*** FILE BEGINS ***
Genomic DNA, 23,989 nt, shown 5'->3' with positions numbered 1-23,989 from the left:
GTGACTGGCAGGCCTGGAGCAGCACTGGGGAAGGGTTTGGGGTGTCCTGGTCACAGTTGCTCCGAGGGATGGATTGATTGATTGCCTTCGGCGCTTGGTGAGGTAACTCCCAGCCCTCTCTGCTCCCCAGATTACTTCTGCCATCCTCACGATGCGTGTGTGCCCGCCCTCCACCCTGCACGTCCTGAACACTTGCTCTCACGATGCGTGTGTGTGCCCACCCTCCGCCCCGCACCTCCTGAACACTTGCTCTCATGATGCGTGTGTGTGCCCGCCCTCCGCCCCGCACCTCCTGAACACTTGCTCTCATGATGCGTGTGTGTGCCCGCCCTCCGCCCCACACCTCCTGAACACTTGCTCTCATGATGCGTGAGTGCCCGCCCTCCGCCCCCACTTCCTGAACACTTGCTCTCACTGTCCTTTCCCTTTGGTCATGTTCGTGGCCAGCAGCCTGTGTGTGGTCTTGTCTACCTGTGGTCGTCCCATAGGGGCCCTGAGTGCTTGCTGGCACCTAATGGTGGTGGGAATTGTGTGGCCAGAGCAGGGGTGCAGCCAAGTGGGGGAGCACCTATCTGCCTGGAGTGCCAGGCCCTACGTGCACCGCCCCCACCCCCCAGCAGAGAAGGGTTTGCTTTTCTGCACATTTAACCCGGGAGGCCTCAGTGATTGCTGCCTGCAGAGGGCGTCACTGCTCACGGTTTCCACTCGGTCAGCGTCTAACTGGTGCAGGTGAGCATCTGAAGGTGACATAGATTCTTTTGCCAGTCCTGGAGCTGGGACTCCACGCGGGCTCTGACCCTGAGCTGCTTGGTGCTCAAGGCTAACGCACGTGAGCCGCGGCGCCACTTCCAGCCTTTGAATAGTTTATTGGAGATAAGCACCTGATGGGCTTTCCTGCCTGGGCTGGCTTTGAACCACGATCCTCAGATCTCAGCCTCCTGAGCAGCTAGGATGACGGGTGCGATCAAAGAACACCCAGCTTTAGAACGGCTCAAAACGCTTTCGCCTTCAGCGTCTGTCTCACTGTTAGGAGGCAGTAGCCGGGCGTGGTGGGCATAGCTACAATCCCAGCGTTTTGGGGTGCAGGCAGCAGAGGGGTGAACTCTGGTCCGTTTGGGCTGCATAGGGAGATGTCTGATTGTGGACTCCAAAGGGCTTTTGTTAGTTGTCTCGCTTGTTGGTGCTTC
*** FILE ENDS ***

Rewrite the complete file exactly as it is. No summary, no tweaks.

Genomic DNA, 23,989 nt, shown 5'->3' with positions numbered 1-23,989 from the left:
GTGACTGGCAGGCCTGGAGCAGCACTGGGGAAGGGTTTGGGGTGTCCTGGTCACAGTTGCTCCGAGGGATGGATTGATTGATTGCCTTCGGCGCTTGGTGAGGTAACTCCCAGCCCTCTCTGCTCCCCAGATTACTTCTGCCATCCTCACGATGCGTGTGTGCCCGCCCTCCACCCTGCACGTCCTGAACACTTGCTCTCACGATGCGTGTGTGTGCCCACCCTCCGCCCCGCACCTCCTGAACACTTGCTCTCATGATGCGTGTGTGTGCCCGCCCTCCGCCCCGCACCTCCTGAACACTTGCTCTCATGATGCGTGTGTGTGCCCGCCCTCCGCCCCACACCTCCTGAACACTTGCTCTCATGATGCGTGAGTGCCCGCCCTCCGCCCCCACTTCCTGAACACTTGCTCTCACTGTCCTTTCCCTTTGGTCATGTTCGTGGCCAGCAGCCTGTGTGTGGTCTTGTCTACCTGTGGTCGTCCCATAGGGGCCCTGAGTGCTTGCTGGCACCTAATGGTGGTGGGAATTGTGTGGCCAGAGCAGGGGTGCAGCCAAGTGGGGGAGCACCTATCTGCCTGGAGTGCCAGGCCCTACGTGCACCGCCCCCACCCCCCAGCAGAGAAGGGTTTGCTTTTCTGCACATTTAACCCGGGAGGCCTCAGTGATTGCTGCCTGCAGAGGGCGTCACTGCTCACGGTTTCCACTCGGTCAGCGTCTAACTGGTGCAGGTGAGCATCTGAAGGTGACATAGATTCTTTTGCCAGTCCTGGAGCTGGGACTCCACGCGGGCTCTGACCCTGAGCTGCTTGGTGCTCAAGGCTAACGCACGTGAGCCGCGGCGCCACTTCCAGCCTTTGAATAGTTTATTGGAGATAAGCACCTGATGGGCTTTCCTGCCTGGGCTGGCTTTGAACCACGATCCTCAGATCTCAGCCTCCTGAGCAGCTAGGATGACGGGTGCGATCAAAGAACACCCAGCTTTAGAACGGCTCAAAACGCTTTCGCCTTCAGCGTCTGTCTCACTGTTAGGAGGCAGTAGCCGGGCGTGGTGGGCATAGCTACAATCCCAGCGTTTTGGGGTGCAGGCAGCAGAGGGGTGAACTCTGGTCCGTTTGGGCTGCATAGGGAGATGTCTGATTGTGGACTCCAAAGGGCTTTTGTTAGTTGTCTCGCTTGTTGGTGCTTC